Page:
Through my work with founders and entrepreneurs via The Vendeur, I have come to deeply respect the hard work, dedication and sacrifice of profit margins needed to create an ethical product.
Launching a business these days is easier than ever thanks to a glut of information online, however when it comes to guidance for creating an ethical business, the information isn’t always easy to find.
The added issue of greenwashing means that any serious business owner must double check the source and transparency of any information they use.
On that note – transparency in itself is a big factor in whether or not a business can call itself ethical.
Social media and the internet has given increased transparency to the companies that we are used to seeing and some of them have been shown to be less ethical than others.
5. Access to funding
Access to funding is also a crucial barrier to entry, with female founders, especially women of colour, struggling to find funding from traditional routes. Crowdfunding has been on the rise and this natural acceleration of new startups has had a positive impact on the economy.
Rosette Ale recently received backing for her upcycled denim brand Revival Ldn via Crowdfunder. “As a black female founder, I’ve struggled to invest into my business over the years due to low income and limited access to certain grants and opportunities,” she explains. “I chose to fund my business through a crowdfund as I felt it would be a great way to get my community involved in backing the greater mission of the brand of eradicating textile waste.”
Audrey Migot-Adholla, founder of Yala Jewellery agrees. “It’s a sad reality that being Black and a woman puts me at a disadvantage compared to some of my entrepreneurial peers.”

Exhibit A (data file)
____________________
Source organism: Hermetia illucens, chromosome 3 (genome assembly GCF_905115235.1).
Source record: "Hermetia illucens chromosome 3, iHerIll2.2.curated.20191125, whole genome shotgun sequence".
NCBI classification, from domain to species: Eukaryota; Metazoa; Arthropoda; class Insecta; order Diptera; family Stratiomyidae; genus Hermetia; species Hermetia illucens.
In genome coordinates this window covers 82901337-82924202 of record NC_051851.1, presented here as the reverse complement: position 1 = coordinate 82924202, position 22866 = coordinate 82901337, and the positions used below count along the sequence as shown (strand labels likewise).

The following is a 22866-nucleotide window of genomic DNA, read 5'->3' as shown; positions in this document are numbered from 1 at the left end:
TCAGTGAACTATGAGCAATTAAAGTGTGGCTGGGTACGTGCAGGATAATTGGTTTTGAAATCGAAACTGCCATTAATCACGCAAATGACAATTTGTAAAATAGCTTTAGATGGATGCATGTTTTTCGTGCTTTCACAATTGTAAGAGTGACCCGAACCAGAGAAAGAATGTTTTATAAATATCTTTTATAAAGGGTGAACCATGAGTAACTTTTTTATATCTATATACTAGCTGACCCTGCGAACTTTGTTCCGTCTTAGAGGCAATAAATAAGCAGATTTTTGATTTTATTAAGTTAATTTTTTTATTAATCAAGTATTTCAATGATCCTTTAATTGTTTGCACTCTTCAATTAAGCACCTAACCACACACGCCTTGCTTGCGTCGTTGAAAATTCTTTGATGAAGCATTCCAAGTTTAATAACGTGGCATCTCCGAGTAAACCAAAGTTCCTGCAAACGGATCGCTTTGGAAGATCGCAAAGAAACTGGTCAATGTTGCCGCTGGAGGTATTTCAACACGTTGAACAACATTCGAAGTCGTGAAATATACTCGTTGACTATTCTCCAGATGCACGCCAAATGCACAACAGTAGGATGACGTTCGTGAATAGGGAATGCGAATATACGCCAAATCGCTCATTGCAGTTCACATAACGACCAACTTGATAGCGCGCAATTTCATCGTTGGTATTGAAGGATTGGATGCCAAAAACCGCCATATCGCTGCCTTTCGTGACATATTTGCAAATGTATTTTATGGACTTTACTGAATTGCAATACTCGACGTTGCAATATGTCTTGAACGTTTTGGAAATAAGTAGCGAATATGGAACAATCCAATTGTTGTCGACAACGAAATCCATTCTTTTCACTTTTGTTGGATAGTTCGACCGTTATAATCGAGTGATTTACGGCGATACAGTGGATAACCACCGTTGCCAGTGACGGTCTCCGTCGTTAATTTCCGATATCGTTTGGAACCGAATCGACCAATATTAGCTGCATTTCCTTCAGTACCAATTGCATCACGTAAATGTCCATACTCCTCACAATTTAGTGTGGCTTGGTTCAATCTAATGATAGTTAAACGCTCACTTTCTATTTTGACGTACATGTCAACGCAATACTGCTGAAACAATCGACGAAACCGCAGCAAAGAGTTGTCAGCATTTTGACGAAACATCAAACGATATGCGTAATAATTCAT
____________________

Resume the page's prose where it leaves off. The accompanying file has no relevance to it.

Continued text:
Coming from a background in Data Analysis, Audrey also found that a lack of network meant that finding startup capital was tough. Visibility is also a struggle for smaller businesses, like MAMATER Jewellery. “The biggest barrier for me is first and foremost, visibility,” founder Marilyne Kékéli says. “As a small jewellery business, I can only grow if I sell, and I can only sell if I am being consistently visible.”
Audrey agrees, in the wake of George Floyd’s murder and the resurgence of BLM, as a black owned brand, Yala saw an increase in sales. However this was swiftly followed by a decline back to previous levels.
For Victoria, visibility increased during the pandemic too thanks to more awareness around inclusivity and diversity. It would not have been possible to start her adaptive brand without this. However she laments that ‘support for disabled founders like myself needs to increase as we do require a slightly different type of support especially around working hours and time frames.’
For skincare company Bolt Beauty, their entire message had to be rewritten overnight after the country went into lockdown. As a travel skincare company, Lisa Sexton’s new products were at risk of falling flat when they launched.
“Given the premise of our brand and products, this was extremely challenging for us. We had to completely rewrite our narrative,” she explains. Bolt is thriving in a post lockdown world however Lisa would like to see more support in the form of tax relief for entrepreneurs and trading with the EU.